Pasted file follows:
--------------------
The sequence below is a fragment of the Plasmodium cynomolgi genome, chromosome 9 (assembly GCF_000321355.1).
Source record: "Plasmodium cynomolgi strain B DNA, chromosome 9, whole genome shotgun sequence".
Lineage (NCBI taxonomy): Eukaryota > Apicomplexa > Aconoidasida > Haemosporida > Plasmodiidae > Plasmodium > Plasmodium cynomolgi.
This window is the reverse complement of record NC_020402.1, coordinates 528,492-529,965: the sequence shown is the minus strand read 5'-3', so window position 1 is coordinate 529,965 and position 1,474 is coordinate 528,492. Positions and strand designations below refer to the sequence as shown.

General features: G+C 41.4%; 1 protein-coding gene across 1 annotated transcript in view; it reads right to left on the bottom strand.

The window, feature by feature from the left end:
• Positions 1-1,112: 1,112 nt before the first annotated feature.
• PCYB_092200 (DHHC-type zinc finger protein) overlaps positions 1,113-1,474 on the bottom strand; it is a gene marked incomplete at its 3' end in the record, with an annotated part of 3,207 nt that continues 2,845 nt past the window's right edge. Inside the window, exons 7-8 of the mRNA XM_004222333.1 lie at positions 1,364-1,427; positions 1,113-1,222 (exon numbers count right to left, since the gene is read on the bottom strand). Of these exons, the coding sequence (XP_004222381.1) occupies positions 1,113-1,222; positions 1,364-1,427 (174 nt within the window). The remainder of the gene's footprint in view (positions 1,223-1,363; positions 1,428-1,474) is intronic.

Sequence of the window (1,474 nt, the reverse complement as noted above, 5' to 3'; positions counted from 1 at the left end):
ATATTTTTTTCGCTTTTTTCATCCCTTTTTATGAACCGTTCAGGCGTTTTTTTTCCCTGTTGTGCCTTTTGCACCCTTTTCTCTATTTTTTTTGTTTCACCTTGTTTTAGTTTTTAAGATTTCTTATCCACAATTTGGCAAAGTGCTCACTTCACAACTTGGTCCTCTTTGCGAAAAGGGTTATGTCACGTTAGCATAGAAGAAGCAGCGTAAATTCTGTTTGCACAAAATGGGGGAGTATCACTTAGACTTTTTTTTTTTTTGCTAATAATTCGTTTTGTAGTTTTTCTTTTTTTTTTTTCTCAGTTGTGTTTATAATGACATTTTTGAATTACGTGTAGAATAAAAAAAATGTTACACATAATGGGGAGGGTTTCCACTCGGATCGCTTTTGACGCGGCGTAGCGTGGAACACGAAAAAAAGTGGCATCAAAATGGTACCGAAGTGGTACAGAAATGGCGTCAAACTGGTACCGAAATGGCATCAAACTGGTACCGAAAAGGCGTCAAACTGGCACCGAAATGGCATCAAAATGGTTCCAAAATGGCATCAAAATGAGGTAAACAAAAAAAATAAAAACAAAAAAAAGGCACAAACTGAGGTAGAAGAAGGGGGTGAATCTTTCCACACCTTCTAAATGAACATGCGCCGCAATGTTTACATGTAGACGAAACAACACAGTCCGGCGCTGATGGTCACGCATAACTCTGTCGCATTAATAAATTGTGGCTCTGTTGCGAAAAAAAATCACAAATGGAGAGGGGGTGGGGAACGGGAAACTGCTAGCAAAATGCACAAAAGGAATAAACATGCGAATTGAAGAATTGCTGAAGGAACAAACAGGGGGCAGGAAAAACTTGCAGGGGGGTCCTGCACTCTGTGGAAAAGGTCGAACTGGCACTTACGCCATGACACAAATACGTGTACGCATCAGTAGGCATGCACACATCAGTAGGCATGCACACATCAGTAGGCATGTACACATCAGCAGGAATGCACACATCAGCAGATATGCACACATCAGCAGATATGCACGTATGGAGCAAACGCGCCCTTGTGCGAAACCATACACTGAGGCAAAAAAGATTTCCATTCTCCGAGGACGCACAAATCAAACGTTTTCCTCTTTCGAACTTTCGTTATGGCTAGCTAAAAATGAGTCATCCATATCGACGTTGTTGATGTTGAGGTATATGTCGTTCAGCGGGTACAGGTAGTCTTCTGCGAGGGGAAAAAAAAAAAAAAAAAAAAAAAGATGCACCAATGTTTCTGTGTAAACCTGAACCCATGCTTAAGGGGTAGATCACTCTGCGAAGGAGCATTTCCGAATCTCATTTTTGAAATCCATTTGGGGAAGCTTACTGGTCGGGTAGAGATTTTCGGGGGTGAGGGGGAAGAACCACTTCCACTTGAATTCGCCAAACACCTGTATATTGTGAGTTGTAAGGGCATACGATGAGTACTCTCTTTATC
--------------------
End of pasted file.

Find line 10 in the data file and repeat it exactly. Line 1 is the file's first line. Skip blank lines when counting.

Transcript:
ATATTTTTTTCGCTTTTTTCATCCCTTTTTATGAACCGTTCAGGCGTTTTTTTTCCCTGTTGTGCCTTTTGCACCCTTTTCTCTATTTTTTTTGTTTCACCTTGTTTTAGTTTTTAAGATTTCTTATCCACAATTTGGCAAAGTGCTCACTTCACAACTTGGTCCTCTTTGCGAAAAGGGTTATGTCACGTTAGCATAGAAGAAGCAGCGTAAATTCTGTTTGCACAAAATGGGGGAGTATCACTTAGACTTTTTTTTTTTTTGCTAATAATTCGTTTTGTAGTTTTTCTTTTTTTTTTTTCTCAGTTGTGTTTATAATGACATTTTTGAATTACGTGTAGAATAAAAAAAATGTTACACATAATGGGGAGGGTTTCCACTCGGATCGCTTTTGACGCGGCGTAGCGTGGAACACGAAAAAAAGTGGCATCAAAATGGTACCGAAGTGGTACAGAAATGGCGTCAAACTGGTACCGAAATGGCATCAAACTGGTACCGAAAAGGCGTCAAACTGGCACCGAAATGGCATCAAAATGGTTCCAAAATGGCATCAAAATGAGGTAAACAAAAAAAATAAAAACAAAAAAAAGGCACAAACTGAGGTAGAAGAAGGGGGTGAATCTTTCCACACCTTCTAAATGAACATGCGCCGCAATGTTTACATGTAGACGAAACAACACAGTCCGGCGCTGATGGTCACGCATAACTCTGTCGCATTAATAAATTGTGGCTCTGTTGCGAAAAAAAATCACAAATGGAGAGGGGGTGGGGAACGGGAAACTGCTAGCAAAATGCACAAAAGGAATAAACATGCGAATTGAAGAATTGCTGAAGGAACAAACAGGGGGCAGGAAAAACTTGCAGGGGGGTCCTGCACTCTGTGGAAAAGGTCGAACTGGCACTTACGCCATGACACAAATACGTGTACGCATCAGTAGGCATGCACACATCAGTAGGCATGCACACATCAGTAGGCATGTACACATCAGCAGGAATGCACACATCAGCAGATATGCACACATCAGCAGATATGCACGTATGGAGCAAACGCGCCCTTGTGCGAAACCATACACTGAGGCAAAAAAGATTTCCATTCTCCGAGGACGCACAAATCAAACGTTTTCCTCTTTCGAACTTTCGTTATGGCTAGCTAAAAATGAGTCATCCATATCGACGTTGTTGATGTTGAGGTATATGTCGTTCAGCGGGTACAGGTAGTCTTCTGCGAGGGGAAAAAAAAAAAAAAAAAAAAAAAGATGCACCAATGTTTCTGTGTAAACCTGAACCCATGCTTAAGGGGTAGATCACTCTGCGAAGGAGCATTTCCGAATCTCATTTTTGAAATCCATTTGGGGAAGCTTACTGGTCGGGTAGAGATTTTCGGGGGTGAGGGGGAAGAACCACTTCCACTTGAATTCGCCAAACACCTGTATATTGTGAGTTGTAAGGGCATACGATGAGTACTCTCTTTATC